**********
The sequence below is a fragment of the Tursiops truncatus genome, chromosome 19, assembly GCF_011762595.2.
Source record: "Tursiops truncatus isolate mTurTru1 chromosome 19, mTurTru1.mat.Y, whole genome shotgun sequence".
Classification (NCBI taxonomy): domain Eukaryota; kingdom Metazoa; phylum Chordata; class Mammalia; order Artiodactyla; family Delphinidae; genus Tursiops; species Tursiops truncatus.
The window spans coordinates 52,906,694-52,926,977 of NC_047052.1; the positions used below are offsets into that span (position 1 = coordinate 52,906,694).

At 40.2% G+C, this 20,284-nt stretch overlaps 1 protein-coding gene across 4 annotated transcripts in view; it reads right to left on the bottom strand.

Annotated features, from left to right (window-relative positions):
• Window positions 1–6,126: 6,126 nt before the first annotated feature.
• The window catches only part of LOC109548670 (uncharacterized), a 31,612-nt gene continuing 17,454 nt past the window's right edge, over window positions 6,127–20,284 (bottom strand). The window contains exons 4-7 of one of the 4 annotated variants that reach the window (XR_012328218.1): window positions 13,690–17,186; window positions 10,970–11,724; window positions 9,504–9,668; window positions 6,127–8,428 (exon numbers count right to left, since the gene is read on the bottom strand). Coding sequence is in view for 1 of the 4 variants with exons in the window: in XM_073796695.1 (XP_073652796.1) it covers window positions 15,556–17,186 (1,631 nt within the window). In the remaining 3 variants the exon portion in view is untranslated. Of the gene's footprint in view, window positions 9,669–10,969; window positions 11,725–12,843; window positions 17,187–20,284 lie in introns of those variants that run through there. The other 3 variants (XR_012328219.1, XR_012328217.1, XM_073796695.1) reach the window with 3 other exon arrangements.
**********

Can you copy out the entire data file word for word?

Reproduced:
The sequence below is a fragment of the Tursiops truncatus genome, chromosome 19, assembly GCF_011762595.2.
Source record: "Tursiops truncatus isolate mTurTru1 chromosome 19, mTurTru1.mat.Y, whole genome shotgun sequence".
Classification (NCBI taxonomy): domain Eukaryota; kingdom Metazoa; phylum Chordata; class Mammalia; order Artiodactyla; family Delphinidae; genus Tursiops; species Tursiops truncatus.
The window spans coordinates 52,906,694-52,926,977 of NC_047052.1; the positions used below are offsets into that span (position 1 = coordinate 52,906,694).

At 40.2% G+C, this 20,284-nt stretch overlaps 1 protein-coding gene across 4 annotated transcripts in view; it reads right to left on the bottom strand.

Annotated features, from left to right (window-relative positions):
• Window positions 1–6,126: 6,126 nt before the first annotated feature.
• The window catches only part of LOC109548670 (uncharacterized), a 31,612-nt gene continuing 17,454 nt past the window's right edge, over window positions 6,127–20,284 (bottom strand). The window contains exons 4-7 of one of the 4 annotated variants that reach the window (XR_012328218.1): window positions 13,690–17,186; window positions 10,970–11,724; window positions 9,504–9,668; window positions 6,127–8,428 (exon numbers count right to left, since the gene is read on the bottom strand). Coding sequence is in view for 1 of the 4 variants with exons in the window: in XM_073796695.1 (XP_073652796.1) it covers window positions 15,556–17,186 (1,631 nt within the window). In the remaining 3 variants the exon portion in view is untranslated. Of the gene's footprint in view, window positions 9,669–10,969; window positions 11,725–12,843; window positions 17,187–20,284 lie in introns of those variants that run through there. The other 3 variants (XR_012328219.1, XR_012328217.1, XM_073796695.1) reach the window with 3 other exon arrangements.